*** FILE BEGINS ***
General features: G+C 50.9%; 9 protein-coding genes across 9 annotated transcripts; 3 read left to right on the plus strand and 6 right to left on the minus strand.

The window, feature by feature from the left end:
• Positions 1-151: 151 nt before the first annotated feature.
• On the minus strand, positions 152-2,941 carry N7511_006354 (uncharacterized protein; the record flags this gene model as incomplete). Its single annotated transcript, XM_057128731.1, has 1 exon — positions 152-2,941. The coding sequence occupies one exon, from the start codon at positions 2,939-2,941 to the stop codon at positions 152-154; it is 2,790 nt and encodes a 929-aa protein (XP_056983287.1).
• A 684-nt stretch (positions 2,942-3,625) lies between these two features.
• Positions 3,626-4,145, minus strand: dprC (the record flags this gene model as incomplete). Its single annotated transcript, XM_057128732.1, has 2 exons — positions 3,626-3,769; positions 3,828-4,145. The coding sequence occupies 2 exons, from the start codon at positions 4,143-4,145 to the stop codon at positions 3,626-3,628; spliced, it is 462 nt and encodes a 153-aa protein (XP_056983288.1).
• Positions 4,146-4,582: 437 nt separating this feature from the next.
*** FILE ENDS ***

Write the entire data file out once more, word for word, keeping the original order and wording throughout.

General features: G+C 50.9%; 9 protein-coding genes across 9 annotated transcripts; 3 read left to right on the plus strand and 6 right to left on the minus strand.

The window, feature by feature from the left end:
• Positions 1-151: 151 nt before the first annotated feature.
• On the minus strand, positions 152-2,941 carry N7511_006354 (uncharacterized protein; the record flags this gene model as incomplete). Its single annotated transcript, XM_057128731.1, has 1 exon — positions 152-2,941. The coding sequence occupies one exon, from the start codon at positions 2,939-2,941 to the stop codon at positions 152-154; it is 2,790 nt and encodes a 929-aa protein (XP_056983287.1).
• A 684-nt stretch (positions 2,942-3,625) lies between these two features.
• Positions 3,626-4,145, minus strand: dprC (the record flags this gene model as incomplete). Its single annotated transcript, XM_057128732.1, has 2 exons — positions 3,626-3,769; positions 3,828-4,145. The coding sequence occupies 2 exons, from the start codon at positions 4,143-4,145 to the stop codon at positions 3,626-3,628; spliced, it is 462 nt and encodes a 153-aa protein (XP_056983288.1).
• Positions 4,146-4,582: 437 nt separating this feature from the next.